Nicole Lenzi

The spatial works Conglomerates bring together interests in non-traditional drawing, time, thought, and post minimalist sculpture. These small scale structures stem from the Eastern idea of non-hierarchy. They grow in relation to their environment and are composed of the various materials found in a space, opening them to a dialogue with their surroundings.

As in the Tao, "yielding to the feminine", the push and pull of opposites, is what perpetuates these works forward (and in turn the drawing activity). Contrasting shapes, textures and edges interplay at diverse angles in these constructions. Combinations of hard/soft, rough/smooth/, opaque/transparent materials are assigned genders.

Shadow lines are traced onto materials to form dialogues between the contrasts. Hand drawn marks flow over soft edges and bend and refract around hard ones. This action makes them extend them outward into the surrounding space.

The longer a Conglomerate exists in an environment, the more it shifts in form. This can happen when the viewer experiences it from different angles and/or through physical interventions.

Conglomerates reconsider how to see and make marks with the hand and body. The physical construction of these structures involves bending, lifting, and placing. Creating them is a consistent reminder of the relation of the body to the "marks" being made.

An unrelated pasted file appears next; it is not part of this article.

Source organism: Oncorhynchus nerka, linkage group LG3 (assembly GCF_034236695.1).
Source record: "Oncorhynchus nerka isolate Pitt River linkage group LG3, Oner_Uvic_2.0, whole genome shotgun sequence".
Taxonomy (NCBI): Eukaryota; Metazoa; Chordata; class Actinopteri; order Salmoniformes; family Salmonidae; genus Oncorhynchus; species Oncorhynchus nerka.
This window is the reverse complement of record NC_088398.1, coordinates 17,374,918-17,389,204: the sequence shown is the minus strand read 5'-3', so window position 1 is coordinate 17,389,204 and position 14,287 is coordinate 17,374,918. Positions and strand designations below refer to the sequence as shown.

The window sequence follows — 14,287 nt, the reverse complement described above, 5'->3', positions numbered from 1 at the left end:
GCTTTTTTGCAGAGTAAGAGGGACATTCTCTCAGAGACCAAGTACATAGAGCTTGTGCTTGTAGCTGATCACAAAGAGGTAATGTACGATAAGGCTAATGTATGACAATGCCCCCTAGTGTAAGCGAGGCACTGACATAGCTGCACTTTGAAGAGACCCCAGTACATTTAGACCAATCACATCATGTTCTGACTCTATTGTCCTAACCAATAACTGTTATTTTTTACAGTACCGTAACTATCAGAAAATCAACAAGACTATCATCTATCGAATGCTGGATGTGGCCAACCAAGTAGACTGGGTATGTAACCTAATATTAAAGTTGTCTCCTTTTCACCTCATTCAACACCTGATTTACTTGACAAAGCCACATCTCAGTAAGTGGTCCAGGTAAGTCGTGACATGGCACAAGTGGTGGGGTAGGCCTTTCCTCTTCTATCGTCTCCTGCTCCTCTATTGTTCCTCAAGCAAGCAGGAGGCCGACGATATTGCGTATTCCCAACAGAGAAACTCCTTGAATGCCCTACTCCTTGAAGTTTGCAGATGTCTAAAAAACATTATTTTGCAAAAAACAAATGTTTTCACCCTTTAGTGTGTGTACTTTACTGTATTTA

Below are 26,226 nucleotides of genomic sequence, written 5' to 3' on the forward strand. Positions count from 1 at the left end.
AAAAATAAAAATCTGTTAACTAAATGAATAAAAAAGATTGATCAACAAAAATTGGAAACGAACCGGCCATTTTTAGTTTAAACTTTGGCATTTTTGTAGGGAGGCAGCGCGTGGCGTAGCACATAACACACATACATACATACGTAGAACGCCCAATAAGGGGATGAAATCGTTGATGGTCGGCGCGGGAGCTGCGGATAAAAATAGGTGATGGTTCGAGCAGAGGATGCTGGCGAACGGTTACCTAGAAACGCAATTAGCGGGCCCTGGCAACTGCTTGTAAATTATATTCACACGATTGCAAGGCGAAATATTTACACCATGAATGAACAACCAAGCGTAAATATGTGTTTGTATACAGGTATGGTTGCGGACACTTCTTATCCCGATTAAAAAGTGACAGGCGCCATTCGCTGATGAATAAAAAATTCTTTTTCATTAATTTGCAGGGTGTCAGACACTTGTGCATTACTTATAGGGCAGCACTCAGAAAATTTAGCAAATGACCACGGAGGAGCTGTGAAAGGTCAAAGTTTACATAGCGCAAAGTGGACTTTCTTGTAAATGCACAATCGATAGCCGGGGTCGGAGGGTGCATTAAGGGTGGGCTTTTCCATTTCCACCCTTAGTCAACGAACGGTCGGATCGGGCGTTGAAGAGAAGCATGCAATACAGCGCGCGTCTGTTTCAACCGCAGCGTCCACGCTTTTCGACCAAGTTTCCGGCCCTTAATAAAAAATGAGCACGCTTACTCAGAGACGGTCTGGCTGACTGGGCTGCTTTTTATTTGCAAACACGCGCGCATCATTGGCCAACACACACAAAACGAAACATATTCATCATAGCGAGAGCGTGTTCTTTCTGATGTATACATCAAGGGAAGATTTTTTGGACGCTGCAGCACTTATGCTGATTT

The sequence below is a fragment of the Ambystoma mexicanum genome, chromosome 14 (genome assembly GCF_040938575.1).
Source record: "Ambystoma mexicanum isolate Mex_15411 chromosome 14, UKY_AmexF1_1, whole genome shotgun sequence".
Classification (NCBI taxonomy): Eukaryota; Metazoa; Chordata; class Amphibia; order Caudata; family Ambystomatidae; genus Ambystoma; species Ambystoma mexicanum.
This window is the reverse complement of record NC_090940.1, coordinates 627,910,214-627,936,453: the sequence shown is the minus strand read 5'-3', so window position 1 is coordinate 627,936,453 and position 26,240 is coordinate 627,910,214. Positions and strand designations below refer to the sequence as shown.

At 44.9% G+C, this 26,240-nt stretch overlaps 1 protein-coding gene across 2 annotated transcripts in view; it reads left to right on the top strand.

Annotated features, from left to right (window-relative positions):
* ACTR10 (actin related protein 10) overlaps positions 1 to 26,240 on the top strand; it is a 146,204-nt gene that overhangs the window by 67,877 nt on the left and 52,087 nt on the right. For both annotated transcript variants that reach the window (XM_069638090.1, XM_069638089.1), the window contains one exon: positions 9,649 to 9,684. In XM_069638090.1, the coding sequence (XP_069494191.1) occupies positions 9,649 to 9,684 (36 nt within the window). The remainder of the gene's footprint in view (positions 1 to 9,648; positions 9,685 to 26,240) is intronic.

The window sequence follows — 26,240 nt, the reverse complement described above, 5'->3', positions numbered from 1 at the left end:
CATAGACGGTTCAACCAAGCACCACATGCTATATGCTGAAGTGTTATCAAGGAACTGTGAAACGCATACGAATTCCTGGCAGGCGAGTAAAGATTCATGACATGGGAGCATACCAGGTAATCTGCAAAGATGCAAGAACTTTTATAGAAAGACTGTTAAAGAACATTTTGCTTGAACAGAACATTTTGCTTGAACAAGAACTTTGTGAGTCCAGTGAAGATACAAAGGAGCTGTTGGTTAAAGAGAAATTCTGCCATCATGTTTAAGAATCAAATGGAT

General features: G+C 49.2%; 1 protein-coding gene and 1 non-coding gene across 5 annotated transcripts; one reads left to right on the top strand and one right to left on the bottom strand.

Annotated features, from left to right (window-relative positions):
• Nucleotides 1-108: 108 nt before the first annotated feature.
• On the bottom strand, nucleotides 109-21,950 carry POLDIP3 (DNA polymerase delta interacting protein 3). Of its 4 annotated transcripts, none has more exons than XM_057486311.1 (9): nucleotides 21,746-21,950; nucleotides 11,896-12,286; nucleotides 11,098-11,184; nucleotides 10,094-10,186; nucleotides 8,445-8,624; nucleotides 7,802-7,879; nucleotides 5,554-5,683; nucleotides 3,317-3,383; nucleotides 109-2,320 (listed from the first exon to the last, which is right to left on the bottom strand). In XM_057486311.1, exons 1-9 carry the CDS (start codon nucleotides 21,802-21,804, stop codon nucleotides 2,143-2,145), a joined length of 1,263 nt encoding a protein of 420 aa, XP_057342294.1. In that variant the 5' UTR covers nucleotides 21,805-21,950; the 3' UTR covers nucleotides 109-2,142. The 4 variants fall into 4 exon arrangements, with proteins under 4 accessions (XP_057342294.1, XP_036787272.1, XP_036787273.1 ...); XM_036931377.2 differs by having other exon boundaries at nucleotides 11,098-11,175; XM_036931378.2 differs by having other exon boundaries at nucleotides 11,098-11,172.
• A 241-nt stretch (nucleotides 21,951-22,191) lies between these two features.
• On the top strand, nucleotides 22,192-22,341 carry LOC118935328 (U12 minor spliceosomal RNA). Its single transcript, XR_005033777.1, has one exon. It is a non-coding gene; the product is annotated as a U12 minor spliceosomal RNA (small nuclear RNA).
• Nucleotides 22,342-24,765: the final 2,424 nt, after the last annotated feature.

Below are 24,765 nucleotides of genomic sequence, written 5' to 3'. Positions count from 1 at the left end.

Current Series, Conglomerates (Progressions)-2D/3D
The current Conglomerate series, Progressions, are composed of cement slabs and plexiglass. The term relates to musical chord progressions produced over time to stir harmonies.

Made in relation to shifting sunlight and shadows, they are constructed  outside over the course of minutes or hours. Contrasting materials interplay in these structures. Cement slabs absorb the light while plexiglass reflects it, creating a moving linear drawing. Shadow lines are observed and recorded on and from materials to mark shadow movements and extend the drawing activity. These become metaphors for thought. Different stages are photographed to record unexpected alignments.

Progressions are reductive still lifes created from the digital images of Conglomerates. The darkest darks and lightest lights, along with a few shades in between, are recorded (from the images onto paper) to capture shadow alignments. This extends the 3D into 2D. The drawings become a query for how thoughts form; how they unfold, fragment, and then realign.